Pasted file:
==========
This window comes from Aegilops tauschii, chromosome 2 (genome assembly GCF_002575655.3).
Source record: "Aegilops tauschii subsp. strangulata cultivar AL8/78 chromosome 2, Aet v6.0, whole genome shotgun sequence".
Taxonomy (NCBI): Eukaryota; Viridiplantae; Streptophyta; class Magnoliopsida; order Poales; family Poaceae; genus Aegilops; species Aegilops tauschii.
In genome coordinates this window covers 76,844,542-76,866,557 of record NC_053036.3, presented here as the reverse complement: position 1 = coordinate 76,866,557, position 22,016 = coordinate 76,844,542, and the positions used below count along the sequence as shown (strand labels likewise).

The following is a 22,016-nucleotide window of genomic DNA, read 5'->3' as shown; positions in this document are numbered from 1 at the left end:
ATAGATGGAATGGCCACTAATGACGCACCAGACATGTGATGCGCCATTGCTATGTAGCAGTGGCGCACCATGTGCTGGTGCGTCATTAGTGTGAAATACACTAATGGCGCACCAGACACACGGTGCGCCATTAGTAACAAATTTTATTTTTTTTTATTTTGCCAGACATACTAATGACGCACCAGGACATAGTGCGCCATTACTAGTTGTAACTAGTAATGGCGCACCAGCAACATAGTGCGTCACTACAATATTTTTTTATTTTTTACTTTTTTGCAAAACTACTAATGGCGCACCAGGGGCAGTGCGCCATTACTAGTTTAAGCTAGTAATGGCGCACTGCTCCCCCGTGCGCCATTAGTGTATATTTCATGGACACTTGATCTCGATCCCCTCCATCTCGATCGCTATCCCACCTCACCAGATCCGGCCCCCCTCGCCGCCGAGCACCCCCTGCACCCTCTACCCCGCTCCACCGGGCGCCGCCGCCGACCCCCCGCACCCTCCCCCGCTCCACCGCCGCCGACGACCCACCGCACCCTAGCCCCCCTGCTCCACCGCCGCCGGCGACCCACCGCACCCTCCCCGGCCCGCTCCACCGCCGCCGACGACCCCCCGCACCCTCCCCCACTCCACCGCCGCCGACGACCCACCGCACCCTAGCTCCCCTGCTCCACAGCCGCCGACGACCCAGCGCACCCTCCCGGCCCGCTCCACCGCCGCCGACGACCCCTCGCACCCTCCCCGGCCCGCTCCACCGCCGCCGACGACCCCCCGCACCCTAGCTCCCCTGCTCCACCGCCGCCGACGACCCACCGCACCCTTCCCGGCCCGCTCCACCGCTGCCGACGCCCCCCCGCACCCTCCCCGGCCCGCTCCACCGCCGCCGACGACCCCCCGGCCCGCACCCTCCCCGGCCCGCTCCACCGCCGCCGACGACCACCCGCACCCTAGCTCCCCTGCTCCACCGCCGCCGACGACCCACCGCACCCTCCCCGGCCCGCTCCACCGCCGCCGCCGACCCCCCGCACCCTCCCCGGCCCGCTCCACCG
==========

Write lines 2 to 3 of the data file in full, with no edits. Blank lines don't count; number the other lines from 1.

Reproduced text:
Source record: "Aegilops tauschii subsp. strangulata cultivar AL8/78 chromosome 2, Aet v6.0, whole genome shotgun sequence".
Taxonomy (NCBI): Eukaryota; Viridiplantae; Streptophyta; class Magnoliopsida; order Poales; family Poaceae; genus Aegilops; species Aegilops tauschii.